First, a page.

Chris Blewitt has written a riveting short story titled The Chemist, which is based on true events. Inspired by an article “The Chemist’s War,” written by Deborah Blum, a writer for Slate Magazine, who recounts the government’s poisoning of alcohol during Prohibition as a means of deterring people from drinking the illegally made liquor, Blewitt has created an enthralling short story that places the reader at the center of this controversy and allows the reader to experience the events as if he or she was there in the thick of it.
Blewitt’s story is set Philadelphia in the 1920’s during Prohibition. The main character Charlie works as an industrial chemist for the Dupont Corporation. The story opens with an intense chase scene, causing Charlie to end up in the hospital. He is then forced to make a decision that, if agreed to, would set his brother free of prison. He doesn’t realize his decision would have dire consequences until too late, his life as well as the lives of hundreds of others being changed forever. The story ends with his desire to rectify the problem that he has helped to create.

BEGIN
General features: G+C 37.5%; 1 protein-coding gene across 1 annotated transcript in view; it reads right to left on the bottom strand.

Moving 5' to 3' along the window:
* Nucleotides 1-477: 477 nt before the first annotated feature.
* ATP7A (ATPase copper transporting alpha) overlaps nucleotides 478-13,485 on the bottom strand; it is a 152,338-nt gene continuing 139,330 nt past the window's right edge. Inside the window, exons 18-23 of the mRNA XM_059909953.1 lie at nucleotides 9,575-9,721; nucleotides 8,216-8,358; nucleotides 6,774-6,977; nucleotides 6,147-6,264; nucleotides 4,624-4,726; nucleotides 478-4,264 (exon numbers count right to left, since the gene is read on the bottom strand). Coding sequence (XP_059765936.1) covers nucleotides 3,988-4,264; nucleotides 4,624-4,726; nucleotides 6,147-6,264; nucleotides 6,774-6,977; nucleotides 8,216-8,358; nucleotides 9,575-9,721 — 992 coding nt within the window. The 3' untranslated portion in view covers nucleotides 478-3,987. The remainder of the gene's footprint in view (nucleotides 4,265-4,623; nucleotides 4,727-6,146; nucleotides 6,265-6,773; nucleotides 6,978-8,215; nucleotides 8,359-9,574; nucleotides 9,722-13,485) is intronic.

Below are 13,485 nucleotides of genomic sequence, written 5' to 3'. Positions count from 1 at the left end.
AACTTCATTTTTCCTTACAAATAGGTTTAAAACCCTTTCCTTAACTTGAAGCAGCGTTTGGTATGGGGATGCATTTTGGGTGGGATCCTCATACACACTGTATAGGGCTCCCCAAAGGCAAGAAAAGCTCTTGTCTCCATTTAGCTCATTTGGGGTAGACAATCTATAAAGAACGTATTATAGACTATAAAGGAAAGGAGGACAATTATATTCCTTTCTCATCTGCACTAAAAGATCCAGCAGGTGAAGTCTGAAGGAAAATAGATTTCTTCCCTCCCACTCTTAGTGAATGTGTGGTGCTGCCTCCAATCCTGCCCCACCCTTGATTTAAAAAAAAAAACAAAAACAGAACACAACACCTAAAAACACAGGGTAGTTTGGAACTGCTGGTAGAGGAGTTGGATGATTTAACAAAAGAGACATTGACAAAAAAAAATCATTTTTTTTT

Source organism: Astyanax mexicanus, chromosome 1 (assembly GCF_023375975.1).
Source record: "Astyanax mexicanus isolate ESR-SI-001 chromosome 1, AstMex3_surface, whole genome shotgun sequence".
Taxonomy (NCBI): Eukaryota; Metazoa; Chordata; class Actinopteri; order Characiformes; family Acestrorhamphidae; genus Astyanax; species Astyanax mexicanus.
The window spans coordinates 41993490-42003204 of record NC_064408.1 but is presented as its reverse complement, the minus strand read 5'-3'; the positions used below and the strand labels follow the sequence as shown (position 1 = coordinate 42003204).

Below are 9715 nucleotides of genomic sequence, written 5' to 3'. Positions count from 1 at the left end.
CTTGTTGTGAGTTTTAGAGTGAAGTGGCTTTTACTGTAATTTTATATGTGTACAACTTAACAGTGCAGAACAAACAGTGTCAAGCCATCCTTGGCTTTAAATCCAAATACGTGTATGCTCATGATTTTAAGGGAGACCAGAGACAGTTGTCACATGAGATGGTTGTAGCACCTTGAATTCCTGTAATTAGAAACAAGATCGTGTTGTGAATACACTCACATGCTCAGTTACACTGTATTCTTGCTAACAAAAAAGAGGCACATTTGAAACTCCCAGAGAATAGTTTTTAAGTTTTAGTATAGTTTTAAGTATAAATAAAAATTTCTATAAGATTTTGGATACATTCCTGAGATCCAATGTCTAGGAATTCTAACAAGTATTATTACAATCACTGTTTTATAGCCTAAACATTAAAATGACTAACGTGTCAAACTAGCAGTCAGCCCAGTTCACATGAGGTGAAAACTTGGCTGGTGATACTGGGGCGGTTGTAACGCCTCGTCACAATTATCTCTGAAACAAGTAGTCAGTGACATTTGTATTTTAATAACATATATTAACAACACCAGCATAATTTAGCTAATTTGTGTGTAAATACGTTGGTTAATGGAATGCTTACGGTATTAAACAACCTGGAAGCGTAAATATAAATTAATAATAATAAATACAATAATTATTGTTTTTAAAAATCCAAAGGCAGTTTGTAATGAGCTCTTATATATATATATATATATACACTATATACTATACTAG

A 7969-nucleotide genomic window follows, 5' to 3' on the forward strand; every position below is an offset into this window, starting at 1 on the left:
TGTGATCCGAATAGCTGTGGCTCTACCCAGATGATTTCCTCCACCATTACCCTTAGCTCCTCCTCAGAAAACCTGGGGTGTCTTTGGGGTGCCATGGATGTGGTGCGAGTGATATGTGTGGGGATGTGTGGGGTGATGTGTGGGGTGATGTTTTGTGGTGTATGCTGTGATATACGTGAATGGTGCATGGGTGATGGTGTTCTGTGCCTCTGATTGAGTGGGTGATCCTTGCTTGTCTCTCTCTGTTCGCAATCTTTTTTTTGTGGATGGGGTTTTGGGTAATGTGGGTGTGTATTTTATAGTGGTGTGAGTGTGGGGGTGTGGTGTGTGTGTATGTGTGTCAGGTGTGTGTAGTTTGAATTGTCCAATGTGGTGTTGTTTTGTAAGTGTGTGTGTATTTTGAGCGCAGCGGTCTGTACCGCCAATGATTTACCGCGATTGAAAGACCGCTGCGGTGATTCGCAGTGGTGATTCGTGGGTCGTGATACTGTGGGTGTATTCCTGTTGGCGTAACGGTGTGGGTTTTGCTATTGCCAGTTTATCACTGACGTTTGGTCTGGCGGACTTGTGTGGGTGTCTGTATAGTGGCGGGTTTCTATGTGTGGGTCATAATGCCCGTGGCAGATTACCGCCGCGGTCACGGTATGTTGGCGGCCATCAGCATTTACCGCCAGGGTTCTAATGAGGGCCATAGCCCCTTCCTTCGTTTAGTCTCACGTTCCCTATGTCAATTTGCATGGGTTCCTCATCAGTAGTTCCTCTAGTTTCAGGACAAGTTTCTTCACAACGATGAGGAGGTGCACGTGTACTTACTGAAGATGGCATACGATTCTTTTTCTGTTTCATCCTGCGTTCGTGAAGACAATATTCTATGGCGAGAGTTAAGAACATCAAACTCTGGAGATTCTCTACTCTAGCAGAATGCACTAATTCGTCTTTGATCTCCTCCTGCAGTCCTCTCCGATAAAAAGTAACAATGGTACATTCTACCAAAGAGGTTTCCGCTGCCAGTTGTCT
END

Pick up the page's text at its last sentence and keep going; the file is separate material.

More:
At the end of the short story, Blewitt offers an interview with Anne Helmenstine, a scientist and scientific writer, who explains how moonshine was made during the 1920’s. She notes that certain types of alcohol can be used for human consumption while other types are poisonous. She adds that during Prohibition government officials, as a means of deterring bootleg alcohol consumption, added poisonous substances to the alcohol.
Blewitt’s short story, The Chemist, is a very interesting and informative read, revealing some of the horrors of consuming bootleg liquor during Prohibition, incidents that were not widely reported on during that time. This story is a must-read for history buffs.